Share This Page

Georgetown boots Pitt from Big East Tournament

NEW YORK — Senior guard Ashton Gibbs sat in his locker at Madison Square Garden this afternoon and shouldered the blame for the Panthers' disappointing season.

"I did a bad job of leading this year, and it clearly showed," he said. "It's something I didn't live up to. I had high expectations of the team and high expectations of myself, as well, and it's something I didn't live up to as a senior leader."

No. 13 seed Pitt lost to fifth-seeded Georgetown, 64-52, in the second round of the Big East Tournament.

"We played like a bunch of little boys out there," said Lamar Patterson, who had nine points, eight rebounds, six assists and four steals.

Pitt (17-16) led for the first 17 minutes of the game, before Georgetown (23-7) went on a 16-2 run over the final 6:26 of the first half to take the lead for good.

"They were more physical than us," senior forward Nasir Robinson said. "They out-toughed us."

Pitt, which has lost 15 of its past 21 games, will see its 10-year run of reaching the NCAA Tournament — the seventh longest streak in the nation — come to a screeching halt. The Panthers, who beat St. John's in the first round, could get a bid to the National Invitational Tournament when its 32-team field is announced on Sunday night.

"It's been a nice streak and something that I guess only a few schools have done more," coach Jamie Dixon said. "But right now, it's all about this game and how we feel after this. I just felt we were going to play better."

Gibbs scored 14 points for Pitt, while shooting 4 of 12 from the field. No other Pitt player scored in double figures.

"Played well last night," Dixon said. "Didn't play as well today."

Henry Sims had 20 points and 13 rebounds and Otto Porter added 20 for the Hoyas, who will advance into a quarterfinal game with No. 4 seed Cincinnati (22-9) on Thursday.

The Panthers, which had beat Georgetown in five of their previous six meetings, couldn't duplicate its 72-60 victory over the then-No. 9 Hoyas in late January.

Pitt, which shot 52 percent in the first meeting, was held to 36.7 percent from the field, including 5 of 21 from 3-point range. Pitt had a season-low 25 rebounds and grabbed only three offensive rebounds in the second half. Pitt outrebounded Georgetown, 35-23, in their first meeting.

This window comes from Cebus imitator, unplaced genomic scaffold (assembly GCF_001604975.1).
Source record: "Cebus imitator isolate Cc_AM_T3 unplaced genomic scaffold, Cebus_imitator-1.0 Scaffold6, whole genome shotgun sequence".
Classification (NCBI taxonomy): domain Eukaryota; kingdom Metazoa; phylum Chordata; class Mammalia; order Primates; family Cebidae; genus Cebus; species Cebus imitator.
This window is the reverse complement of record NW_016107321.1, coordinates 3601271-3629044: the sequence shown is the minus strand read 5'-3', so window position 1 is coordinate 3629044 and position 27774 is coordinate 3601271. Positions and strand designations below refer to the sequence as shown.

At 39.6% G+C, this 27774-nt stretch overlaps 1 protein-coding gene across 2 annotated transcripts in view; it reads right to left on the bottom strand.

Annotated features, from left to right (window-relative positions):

"That was a major focus, protecting the paint this game because last time they had layups and dunks for almost all of their points," Sims said. "So we made sure we held that to a minimum today."

Pitt scored the first six points of the second half to cut Georgetown's lead to 31-29, but the Hoyas got back-to-back 3-pointers from Greg Whittington and Porter to push the edge back to 37-29.

A Gibbs 3-pointer made it 38-34 but Porter scored consecutive baskets for a 42-34 lead and Pitt never got closer than six points the rest of the way.

Pitt led 21-15 on Nasir Robinson's layup with 6:40 to play in the first half, but Georgetown ended the first half on a 16-2 run to take a 31-23 lead into the locker room.

Sims, a 6-10 senior center, had 11 points and eight rebounds in the first half while having his way with Pitt's big men.

TribLIVE commenting policy

You are solely responsible for your comments and by using TribLive.com you agree to our Terms of Service.

We moderate comments. Our goal is to provide substantive commentary for a general readership. By screening submissions, we provide a space where readers can share intelligent and informed commentary that enhances the quality of our news and information.

While most comments will be posted if they are on-topic and not abusive, moderating decisions are subjective. We will make them as carefully and consistently as we can. Because of the volume of reader comments, we cannot review individual moderation decisions with readers.

We value thoughtful comments representing a range of views that make their point quickly and politely. We make an effort to protect discussions from repeated comments either by the same reader or different readers

We follow the same standards for taste as the daily newspaper. A few things we won't tolerate: personal attacks, obscenity, vulgarity, profanity (including expletives and letters followed by dashes), commercial promotion, impersonations, incoherence, proselytizing and SHOUTING. Don't include URLs to Web sites.

We do not edit comments. They are either approved or deleted. We reserve the right to edit a comment that is quoted or excerpted in an article. In this case, we may fix spelling and punctuation.

We welcome strong opinions and criticism of our work, but we don't want comments to become bogged down with discussions of our policies and we will moderate accordingly.

We appreciate it when readers and people quoted in articles or blog posts point out errors of fact or emphasis and will investigate all assertions. But these suggestions should be sent via e-mail. To avoid distracting other readers, we won't publish comments that suggest a correction. Instead, corrections will be made in a blog post or in an article.